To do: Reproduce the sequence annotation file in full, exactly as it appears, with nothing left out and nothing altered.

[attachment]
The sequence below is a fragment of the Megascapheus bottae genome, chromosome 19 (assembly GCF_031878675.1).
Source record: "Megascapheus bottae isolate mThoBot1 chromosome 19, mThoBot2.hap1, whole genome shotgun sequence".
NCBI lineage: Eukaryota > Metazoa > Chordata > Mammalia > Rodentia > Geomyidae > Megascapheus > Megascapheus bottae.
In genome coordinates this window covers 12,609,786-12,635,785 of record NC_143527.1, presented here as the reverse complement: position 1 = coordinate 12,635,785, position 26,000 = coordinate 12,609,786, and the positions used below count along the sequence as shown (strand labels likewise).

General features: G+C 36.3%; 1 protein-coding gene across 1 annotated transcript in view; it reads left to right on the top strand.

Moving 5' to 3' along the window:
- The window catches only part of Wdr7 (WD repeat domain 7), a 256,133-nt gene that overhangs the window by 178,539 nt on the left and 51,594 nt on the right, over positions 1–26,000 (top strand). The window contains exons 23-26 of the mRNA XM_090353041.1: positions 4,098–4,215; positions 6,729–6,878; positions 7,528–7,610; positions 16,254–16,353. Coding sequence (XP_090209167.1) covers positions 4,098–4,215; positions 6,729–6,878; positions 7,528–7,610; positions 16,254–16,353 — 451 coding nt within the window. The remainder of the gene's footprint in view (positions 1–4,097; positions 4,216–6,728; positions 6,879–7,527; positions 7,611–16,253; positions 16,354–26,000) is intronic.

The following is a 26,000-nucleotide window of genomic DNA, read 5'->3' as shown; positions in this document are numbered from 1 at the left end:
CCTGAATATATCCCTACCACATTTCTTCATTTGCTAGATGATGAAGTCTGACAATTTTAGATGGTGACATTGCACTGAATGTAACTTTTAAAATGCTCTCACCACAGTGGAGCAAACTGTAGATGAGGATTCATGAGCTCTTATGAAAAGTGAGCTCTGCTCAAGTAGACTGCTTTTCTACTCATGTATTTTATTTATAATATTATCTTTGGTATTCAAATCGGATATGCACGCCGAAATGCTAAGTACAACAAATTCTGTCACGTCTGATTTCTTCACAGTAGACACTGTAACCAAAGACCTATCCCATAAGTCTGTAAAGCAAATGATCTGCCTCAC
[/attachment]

The sequence below is a fragment of the Megascapheus bottae genome, chromosome 19 (assembly GCF_031878675.1).
Source record: "Megascapheus bottae isolate mThoBot1 chromosome 19, mThoBot2.hap1, whole genome shotgun sequence".
NCBI lineage: Eukaryota > Metazoa > Chordata > Mammalia > Rodentia > Geomyidae > Megascapheus > Megascapheus bottae.
In genome coordinates this window covers 12,609,786-12,635,785 of record NC_143527.1, presented here as the reverse complement: position 1 = coordinate 12,635,785, position 26,000 = coordinate 12,609,786, and the positions used below count along the sequence as shown (strand labels likewise).

General features: G+C 36.3%; 1 protein-coding gene across 1 annotated transcript in view; it reads left to right on the top strand.

Moving 5' to 3' along the window:
- The window catches only part of Wdr7 (WD repeat domain 7), a 256,133-nt gene that overhangs the window by 178,539 nt on the left and 51,594 nt on the right, over positions 1–26,000 (top strand). The window contains exons 23-26 of the mRNA XM_090353041.1: positions 4,098–4,215; positions 6,729–6,878; positions 7,528–7,610; positions 16,254–16,353. Coding sequence (XP_090209167.1) covers positions 4,098–4,215; positions 6,729–6,878; positions 7,528–7,610; positions 16,254–16,353 — 451 coding nt within the window. The remainder of the gene's footprint in view (positions 1–4,097; positions 4,216–6,728; positions 6,879–7,527; positions 7,611–16,253; positions 16,354–26,000) is intronic.

The following is a 26,000-nucleotide window of genomic DNA, read 5'->3' as shown; positions in this document are numbered from 1 at the left end:
CCTGAATATATCCCTACCACATTTCTTCATTTGCTAGATGATGAAGTCTGACAATTTTAGATGGTGACATTGCACTGAATGTAACTTTTAAAATGCTCTCACCACAGTGGAGCAAACTGTAGATGAGGATTCATGAGCTCTTATGAAAAGTGAGCTCTGCTCAAGTAGACTGCTTTTCTACTCATGTATTTTATTTATAATATTATCTTTGGTATTCAAATCGGATATGCACGCCGAAATGCTAAGTACAACAAATTCTGTCACGTCTGATTTCTTCACAGTAGACACTGTAACCAAAGACCTATCCCATAAGTCTGTAAAGCAAATGATCTGCCTCAC